How long did it take for you to develop and commercialize iSTRETCH as well as your carbon nanotube (CNT) cables?
Overall, we spent 12 to 14 years developing and commercializing iSTRETCH and CNT cables, with us getting about $6.5 million in awards from the DoD. For individual awards, the bidding and approval process takes 90 days, and with most SBIRs, you have nine months to complete the work. If you can plan properly, a company has a chance at getting another award in the same budget year for Phase II development.
Having developed multiple proposals, is it fair to say that you have proposal writing down to a science?
We did come a long way, to the point where our Defense Alliance taught classes on the process of bidding DoD grants to other small business owners. Part of the secret sauce is to prepare a proposal while keeping trade secrets and processes from full view to protect the company. One definitely should speak with the topic author during the 30-day verbal communication open window. They are required to talk to bidders and will answer any questions you might have. That interaction also helps them get them used to hearing your company’s name. After receiving the award, it’s essential to meet face-to-face with the topic author. Ensure timely monthly reporting. You may see more flexibility and willingness to change the obligation and scope of the work.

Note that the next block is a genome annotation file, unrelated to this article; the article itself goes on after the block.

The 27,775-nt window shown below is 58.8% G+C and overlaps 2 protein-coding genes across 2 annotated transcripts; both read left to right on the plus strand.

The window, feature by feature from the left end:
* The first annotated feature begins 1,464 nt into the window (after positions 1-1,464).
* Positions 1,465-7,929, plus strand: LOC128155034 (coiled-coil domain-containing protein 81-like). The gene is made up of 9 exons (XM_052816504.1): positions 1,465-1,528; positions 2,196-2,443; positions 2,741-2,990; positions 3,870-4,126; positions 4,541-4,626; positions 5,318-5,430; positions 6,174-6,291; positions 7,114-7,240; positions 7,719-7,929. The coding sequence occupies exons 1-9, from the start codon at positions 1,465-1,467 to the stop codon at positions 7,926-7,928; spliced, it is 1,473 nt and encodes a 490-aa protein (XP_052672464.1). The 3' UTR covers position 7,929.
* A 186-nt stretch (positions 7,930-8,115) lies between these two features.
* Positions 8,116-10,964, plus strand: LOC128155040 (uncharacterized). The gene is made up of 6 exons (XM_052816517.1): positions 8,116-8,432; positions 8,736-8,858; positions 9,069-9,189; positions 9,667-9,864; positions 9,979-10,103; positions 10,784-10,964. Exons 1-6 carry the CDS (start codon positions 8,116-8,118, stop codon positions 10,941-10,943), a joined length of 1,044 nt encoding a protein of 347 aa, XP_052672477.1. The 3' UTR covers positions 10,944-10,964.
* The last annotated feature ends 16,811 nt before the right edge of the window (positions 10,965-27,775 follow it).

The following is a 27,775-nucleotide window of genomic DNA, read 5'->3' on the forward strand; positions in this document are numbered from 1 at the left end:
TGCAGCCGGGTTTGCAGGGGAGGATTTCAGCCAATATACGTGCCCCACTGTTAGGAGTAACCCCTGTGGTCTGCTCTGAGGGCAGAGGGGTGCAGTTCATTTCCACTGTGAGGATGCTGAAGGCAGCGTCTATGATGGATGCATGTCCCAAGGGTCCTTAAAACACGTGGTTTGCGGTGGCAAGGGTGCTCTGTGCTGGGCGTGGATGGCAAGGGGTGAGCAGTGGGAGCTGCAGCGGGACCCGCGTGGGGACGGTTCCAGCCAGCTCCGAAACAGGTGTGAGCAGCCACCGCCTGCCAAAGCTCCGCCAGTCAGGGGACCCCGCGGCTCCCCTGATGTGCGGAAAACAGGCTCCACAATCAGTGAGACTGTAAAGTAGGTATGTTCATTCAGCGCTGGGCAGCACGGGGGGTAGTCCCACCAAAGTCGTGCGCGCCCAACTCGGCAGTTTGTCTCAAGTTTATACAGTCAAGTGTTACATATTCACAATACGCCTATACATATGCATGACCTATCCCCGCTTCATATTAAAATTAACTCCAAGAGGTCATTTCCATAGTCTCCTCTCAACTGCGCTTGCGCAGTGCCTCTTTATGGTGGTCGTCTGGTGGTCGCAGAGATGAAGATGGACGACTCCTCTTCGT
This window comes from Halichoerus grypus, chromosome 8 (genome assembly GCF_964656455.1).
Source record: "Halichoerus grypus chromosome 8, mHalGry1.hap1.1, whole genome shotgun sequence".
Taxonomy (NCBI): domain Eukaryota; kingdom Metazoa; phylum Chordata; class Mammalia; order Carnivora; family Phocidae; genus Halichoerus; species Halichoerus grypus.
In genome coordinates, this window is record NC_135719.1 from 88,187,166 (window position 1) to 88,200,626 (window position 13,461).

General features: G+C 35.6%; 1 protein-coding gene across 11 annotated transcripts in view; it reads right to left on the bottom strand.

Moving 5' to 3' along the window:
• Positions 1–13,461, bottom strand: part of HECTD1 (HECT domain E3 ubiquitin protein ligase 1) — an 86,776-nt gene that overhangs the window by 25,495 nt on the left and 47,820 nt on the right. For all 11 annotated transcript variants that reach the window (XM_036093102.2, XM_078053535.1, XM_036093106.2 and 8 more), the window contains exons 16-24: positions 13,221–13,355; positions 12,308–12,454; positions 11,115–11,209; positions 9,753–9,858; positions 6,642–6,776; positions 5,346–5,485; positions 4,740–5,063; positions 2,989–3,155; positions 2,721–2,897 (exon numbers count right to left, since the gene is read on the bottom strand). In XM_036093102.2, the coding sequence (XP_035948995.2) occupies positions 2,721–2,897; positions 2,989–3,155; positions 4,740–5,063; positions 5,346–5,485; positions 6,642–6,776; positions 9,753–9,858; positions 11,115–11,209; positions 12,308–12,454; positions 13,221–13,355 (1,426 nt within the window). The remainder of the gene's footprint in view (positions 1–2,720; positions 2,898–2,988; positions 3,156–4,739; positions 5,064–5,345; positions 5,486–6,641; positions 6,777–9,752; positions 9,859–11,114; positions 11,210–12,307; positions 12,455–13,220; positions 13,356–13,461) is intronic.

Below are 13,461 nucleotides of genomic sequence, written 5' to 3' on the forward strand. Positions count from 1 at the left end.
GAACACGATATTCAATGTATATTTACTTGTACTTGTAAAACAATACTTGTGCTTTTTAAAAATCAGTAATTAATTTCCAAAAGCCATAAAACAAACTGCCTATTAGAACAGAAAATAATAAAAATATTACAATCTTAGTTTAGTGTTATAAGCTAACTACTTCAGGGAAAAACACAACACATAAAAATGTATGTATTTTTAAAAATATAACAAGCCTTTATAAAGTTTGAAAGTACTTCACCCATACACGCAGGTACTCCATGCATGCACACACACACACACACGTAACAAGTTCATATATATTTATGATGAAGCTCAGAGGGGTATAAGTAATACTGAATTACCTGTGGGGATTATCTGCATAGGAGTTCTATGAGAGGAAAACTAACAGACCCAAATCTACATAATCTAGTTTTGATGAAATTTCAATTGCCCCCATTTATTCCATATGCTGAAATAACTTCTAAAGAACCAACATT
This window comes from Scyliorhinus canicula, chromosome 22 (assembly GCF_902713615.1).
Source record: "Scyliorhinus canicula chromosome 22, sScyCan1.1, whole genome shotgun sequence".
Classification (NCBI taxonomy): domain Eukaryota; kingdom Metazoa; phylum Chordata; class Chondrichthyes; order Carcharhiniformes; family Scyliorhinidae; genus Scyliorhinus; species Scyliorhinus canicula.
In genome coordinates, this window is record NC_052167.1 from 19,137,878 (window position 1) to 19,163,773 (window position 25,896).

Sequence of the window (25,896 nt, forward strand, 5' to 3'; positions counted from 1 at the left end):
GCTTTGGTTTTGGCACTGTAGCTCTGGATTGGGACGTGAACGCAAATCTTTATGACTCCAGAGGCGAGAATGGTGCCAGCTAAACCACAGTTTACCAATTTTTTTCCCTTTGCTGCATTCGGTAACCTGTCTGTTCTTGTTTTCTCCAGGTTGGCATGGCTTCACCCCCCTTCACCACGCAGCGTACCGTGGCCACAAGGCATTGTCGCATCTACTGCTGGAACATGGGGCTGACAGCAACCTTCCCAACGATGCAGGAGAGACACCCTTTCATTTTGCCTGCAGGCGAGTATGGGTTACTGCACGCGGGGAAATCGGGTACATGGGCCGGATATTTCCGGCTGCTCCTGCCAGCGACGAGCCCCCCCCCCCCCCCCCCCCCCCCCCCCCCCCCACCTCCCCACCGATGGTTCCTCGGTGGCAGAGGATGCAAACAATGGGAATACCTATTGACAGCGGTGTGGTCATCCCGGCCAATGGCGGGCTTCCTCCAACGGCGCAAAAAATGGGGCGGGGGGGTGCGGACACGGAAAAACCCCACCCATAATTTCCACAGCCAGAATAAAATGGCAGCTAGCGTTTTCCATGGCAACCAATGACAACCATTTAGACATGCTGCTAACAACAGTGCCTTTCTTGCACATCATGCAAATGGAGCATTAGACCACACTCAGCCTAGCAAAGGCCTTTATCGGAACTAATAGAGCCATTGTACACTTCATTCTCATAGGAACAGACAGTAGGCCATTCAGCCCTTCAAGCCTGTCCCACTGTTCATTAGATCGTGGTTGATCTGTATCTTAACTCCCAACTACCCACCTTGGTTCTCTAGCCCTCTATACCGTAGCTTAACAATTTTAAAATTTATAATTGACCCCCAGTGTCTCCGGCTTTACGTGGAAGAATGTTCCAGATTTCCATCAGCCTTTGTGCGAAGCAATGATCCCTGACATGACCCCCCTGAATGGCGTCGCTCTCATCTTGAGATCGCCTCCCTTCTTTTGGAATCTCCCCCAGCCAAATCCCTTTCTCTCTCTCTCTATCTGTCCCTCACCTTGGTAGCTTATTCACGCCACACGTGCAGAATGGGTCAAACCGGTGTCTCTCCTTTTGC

Has applying for grants over the years helped your company as a whole elsewhere?
We have a long list of lessons learned.
Stay in your lane! Complement and advance your best competitive advantages.
Be careful of distractions and learn when to say “no.” We once accepted an award to create a 65-lb connector, which is not a staple product for us. We did it, but our resources could have been better used elsewhere.
Innovate new products to help deter margin erosion and build unique competitiveness.
Recognize the value in expanding one’s technology footprint, gross margins and one’s supply chain.
Never stop looking for awards to supplement your R&D budget. Through our development work, to date, we have won six patents on our new technologies.
Are you surprised more companies do not do this?
I believe that a lot of companies still do not realize that 3% of the DoD budget is allocated for companies with under 500 employees. The ability to capture significant R&D awards that allows you to pursue state-of-the-art technology represents a competitive advantage.
I think it also helps if you can combine the art of communication/sales with great scientific people. Our director of R&D, Tom Kukowski leads product development and helps us understand emerging technology markets while I’m the visionary/entrepreneur. That combination gives us a healthy holistic view. A company should approach opportunities from both a technical as well as a sales position. At Minnesota Wire, we plan to continue doing that.